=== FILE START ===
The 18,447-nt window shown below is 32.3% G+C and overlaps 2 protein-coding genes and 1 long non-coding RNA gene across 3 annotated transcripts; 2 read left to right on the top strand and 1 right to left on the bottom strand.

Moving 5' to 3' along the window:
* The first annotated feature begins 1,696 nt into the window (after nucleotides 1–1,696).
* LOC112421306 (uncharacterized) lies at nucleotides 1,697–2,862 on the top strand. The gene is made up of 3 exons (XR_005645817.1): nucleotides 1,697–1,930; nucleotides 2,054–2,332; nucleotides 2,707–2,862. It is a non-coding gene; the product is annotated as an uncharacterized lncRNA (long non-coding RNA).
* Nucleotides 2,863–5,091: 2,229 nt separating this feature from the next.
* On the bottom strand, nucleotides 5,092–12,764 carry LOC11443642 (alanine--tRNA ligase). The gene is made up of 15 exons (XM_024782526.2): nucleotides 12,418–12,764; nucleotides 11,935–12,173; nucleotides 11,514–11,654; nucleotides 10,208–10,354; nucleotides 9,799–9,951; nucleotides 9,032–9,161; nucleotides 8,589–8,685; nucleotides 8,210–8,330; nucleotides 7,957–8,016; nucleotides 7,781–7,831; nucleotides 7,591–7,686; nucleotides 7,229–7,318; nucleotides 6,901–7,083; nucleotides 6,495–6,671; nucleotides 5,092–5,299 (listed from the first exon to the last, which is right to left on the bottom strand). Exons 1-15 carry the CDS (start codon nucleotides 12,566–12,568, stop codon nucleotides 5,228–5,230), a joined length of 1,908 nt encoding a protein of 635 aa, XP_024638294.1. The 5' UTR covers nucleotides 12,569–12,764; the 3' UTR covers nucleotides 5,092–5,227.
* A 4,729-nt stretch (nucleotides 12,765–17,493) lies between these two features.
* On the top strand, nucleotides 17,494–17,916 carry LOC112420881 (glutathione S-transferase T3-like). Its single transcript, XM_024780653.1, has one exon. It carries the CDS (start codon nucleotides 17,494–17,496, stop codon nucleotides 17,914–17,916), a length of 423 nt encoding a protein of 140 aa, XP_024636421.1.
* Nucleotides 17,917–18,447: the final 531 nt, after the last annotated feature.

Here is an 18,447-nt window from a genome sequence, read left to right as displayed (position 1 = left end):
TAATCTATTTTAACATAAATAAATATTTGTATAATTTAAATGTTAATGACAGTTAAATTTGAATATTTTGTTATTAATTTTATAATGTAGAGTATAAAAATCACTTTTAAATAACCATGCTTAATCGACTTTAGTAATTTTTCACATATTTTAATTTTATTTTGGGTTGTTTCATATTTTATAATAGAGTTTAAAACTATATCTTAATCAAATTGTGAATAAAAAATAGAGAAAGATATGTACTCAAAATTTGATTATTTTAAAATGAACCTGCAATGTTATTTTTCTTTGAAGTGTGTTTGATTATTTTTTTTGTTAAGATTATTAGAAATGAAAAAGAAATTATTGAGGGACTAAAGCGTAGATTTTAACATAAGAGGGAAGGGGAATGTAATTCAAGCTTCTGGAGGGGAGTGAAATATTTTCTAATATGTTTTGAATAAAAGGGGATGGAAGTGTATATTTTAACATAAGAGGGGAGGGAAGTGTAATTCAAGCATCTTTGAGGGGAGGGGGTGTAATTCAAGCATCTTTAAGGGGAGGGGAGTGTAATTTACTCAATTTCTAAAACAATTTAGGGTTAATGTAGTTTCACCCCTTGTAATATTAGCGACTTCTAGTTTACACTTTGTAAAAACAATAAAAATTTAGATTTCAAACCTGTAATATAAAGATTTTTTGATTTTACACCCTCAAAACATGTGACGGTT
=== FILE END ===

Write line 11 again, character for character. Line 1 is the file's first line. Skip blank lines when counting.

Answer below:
TAATCTATTTTAACATAAATAAATATTTGTATAATTTAAATGTTAATGACAGTTAAATTTGAATATTTTGTTATTAATTTTATAATGTAGAGTATAAAAATCACTTTTAAATAACCATGCTTAATCGACTTTAGTAATTTTTCACATATTTTAATTTTATTTTGGGTTGTTTCATATTTTATAATAGAGTTTAAAACTATATCTTAATCAAATTGTGAATAAAAAATAGAGAAAGATATGTACTCAAAATTTGATTATTTTAAAATGAACCTGCAATGTTATTTTTCTTTGAAGTGTGTTTGATTATTTTTTTTGTTAAGATTATTAGAAATGAAAAAGAAATTATTGAGGGACTAAAGCGTAGATTTTAACATAAGAGGGAAGGGGAATGTAATTCAAGCTTCTGGAGGGGAGTGAAATATTTTCTAATATGTTTTGAATAAAAGGGGATGGAAGTGTATATTTTAACATAAGAGGGGAGGGAAGTGTAATTCAAGCATCTTTGAGGGGAGGGGGTGTAATTCAAGCATCTTTAAGGGGAGGGGAGTGTAATTTACTCAATTTCTAAAACAATTTAGGGTTAATGTAGTTTCACCCCTTGTAATATTAGCGACTTCTAGTTTACACTTTGTAAAAACAATAAAAATTTAGATTTCAAACCTGTAATATAAAGATTTTTTGATTTTACACCCTCAAAACATGTGACGGTT